A new partnership between Edith Cowan University (ECU), observation data company QL Space, and University of South Wales (UK) is looking to the stars, literally, to create more secure and efficient communication.
The collaboration will focus on ‘free space optics’, which uses light all around we can’t see to communicate, by sending data via light particles, or photons.
ECU School of Science Senior Lecturer Dr Shihao Yan said this brought with it many benefits compared to using radio frequencies to send information.
“When information is sent from point A to point B via free space optics, an encoder and a decoder are placed at each end so as to ensure the security and integrity of the information being transmitted and these measures can provide protection against hacking and signal jamming,” Dr Yan said.
“It can also transmit more data at once, and it’s more efficient, we can send, let’s say, an image, a longer distance but still use less energy to do so.”
QL Space founder and CEO Raj Gautam said data could be sent to space via photons or particles of light, where satellite technology can relay it elsewhere in the world.
“This technology offers several advantages over traditional radio wave communication, including higher data rates and lower power consumption, which answers a big need in the communications industry,” he said.
“There are only a limited number of radio frequencies you can transmit data on, especially in the low Earth orbit, and they are getting more difficult to come by. So, there’s a real need for a better way of transmitting information in space, that gives free space optics a unique appeal.”
An emerging space science hub
The partnership will see a satellite ground station built near ECU’s Joondalup campus in Perth’s north, planned to be built in early 2024. It will eventually be one of many in the global network of stations jointly established with University of South Wales (USW).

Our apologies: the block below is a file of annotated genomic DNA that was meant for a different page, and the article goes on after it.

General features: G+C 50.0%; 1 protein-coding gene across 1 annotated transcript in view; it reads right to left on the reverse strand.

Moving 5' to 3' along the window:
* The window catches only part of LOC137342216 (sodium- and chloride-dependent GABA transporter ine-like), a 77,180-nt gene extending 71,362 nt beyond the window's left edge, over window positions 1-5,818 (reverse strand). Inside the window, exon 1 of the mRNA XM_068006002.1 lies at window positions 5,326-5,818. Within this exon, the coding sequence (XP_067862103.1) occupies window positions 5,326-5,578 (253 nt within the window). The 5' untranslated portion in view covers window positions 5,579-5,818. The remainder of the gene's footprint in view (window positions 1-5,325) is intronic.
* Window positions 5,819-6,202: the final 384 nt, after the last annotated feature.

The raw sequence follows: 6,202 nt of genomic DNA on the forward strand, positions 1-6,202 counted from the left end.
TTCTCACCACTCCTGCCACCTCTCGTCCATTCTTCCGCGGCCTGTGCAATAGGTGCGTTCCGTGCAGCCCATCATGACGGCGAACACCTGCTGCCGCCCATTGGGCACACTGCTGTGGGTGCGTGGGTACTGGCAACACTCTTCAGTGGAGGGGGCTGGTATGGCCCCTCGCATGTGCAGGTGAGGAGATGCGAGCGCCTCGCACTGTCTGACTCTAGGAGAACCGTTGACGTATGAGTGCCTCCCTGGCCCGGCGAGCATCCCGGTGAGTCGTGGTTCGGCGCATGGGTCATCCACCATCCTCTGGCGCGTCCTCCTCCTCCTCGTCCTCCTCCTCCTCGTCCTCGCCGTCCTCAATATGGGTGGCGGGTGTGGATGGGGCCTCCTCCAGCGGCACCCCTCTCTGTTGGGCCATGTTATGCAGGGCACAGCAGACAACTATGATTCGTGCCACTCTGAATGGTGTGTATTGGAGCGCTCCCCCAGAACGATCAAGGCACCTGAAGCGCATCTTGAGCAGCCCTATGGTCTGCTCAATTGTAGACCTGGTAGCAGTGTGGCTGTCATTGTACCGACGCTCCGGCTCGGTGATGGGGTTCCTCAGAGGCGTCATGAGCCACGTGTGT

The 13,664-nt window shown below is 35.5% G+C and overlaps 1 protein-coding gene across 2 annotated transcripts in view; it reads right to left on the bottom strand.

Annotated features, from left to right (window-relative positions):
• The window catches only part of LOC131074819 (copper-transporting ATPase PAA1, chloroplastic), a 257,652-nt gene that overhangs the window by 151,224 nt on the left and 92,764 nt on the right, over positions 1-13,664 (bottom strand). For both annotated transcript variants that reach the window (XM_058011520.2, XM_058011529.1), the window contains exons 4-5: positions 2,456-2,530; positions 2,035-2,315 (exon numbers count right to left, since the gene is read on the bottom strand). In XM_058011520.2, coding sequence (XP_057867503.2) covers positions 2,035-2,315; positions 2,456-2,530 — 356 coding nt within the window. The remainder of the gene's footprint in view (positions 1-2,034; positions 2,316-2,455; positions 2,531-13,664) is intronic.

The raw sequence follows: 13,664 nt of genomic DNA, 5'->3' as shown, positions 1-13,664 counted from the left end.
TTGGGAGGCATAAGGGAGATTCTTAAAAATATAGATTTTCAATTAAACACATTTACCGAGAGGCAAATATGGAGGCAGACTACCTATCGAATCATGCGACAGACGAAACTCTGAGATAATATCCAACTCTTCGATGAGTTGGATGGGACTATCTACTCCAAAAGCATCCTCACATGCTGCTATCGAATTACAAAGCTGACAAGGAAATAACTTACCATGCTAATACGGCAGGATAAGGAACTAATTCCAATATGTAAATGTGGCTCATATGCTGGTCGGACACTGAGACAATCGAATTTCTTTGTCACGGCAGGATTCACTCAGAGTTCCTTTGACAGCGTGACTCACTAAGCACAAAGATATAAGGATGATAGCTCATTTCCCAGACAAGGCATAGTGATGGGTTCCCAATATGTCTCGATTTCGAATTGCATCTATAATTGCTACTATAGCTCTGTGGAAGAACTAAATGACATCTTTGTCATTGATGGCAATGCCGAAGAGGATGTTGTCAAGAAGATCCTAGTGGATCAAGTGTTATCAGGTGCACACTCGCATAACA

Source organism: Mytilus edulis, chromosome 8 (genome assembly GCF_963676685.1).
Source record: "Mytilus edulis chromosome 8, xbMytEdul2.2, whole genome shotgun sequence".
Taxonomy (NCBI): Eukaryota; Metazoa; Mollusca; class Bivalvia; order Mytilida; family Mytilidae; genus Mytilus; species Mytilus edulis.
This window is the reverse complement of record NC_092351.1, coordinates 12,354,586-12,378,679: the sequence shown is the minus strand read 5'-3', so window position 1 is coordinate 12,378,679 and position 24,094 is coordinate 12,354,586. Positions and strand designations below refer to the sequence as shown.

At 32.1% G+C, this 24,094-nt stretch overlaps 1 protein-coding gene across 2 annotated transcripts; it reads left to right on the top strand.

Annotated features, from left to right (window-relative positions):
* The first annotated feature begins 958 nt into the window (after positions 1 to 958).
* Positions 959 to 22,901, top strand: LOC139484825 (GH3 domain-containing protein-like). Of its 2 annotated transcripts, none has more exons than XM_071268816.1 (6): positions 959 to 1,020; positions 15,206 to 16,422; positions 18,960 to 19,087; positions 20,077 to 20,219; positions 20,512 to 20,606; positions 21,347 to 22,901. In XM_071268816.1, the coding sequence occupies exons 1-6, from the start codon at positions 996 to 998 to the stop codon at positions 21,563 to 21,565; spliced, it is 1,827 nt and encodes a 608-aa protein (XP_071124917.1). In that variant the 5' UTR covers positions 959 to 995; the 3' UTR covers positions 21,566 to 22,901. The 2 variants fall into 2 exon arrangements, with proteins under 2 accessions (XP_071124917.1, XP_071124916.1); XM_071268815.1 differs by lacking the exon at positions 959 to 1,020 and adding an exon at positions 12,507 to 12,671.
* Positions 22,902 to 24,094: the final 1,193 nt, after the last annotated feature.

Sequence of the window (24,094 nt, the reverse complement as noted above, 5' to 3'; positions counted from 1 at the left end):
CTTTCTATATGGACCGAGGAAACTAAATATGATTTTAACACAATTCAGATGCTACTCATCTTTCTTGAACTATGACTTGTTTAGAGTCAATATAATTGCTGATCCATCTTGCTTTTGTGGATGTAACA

Mr Gautam said free space optics was a burgeoning industry and the partnership between ECU, QL Space and USW would further emphasise Western Australia as a leader in space science research and industry.
“In the US, for example, they are doing a lot of work on this technology as it also has military implications because signals can’t get jammed and it’s so secure, which is so important,” he said.
“And ECU is a leading cyber security university, so this partnership aligns perfectly.”
“Besides a $100,000 cash contribution to future joint research project application, QL space will also provide optical lenses as in-kind contributions to the on-going research for this partnership.”
Dr Yan said this partnership will further ECU’s global reputation for cybersecurity excellence and capitalise on WA’s emergence as a space science hub.
“It’s well-known cybersecurity is in the midst of a skills shortage, but space cybersecurity is facing an even greater skills shortage,” he said.
“So, it’s imperative ECU includes space science in what we teach so we can continue to produce world-class, job-ready graduates.”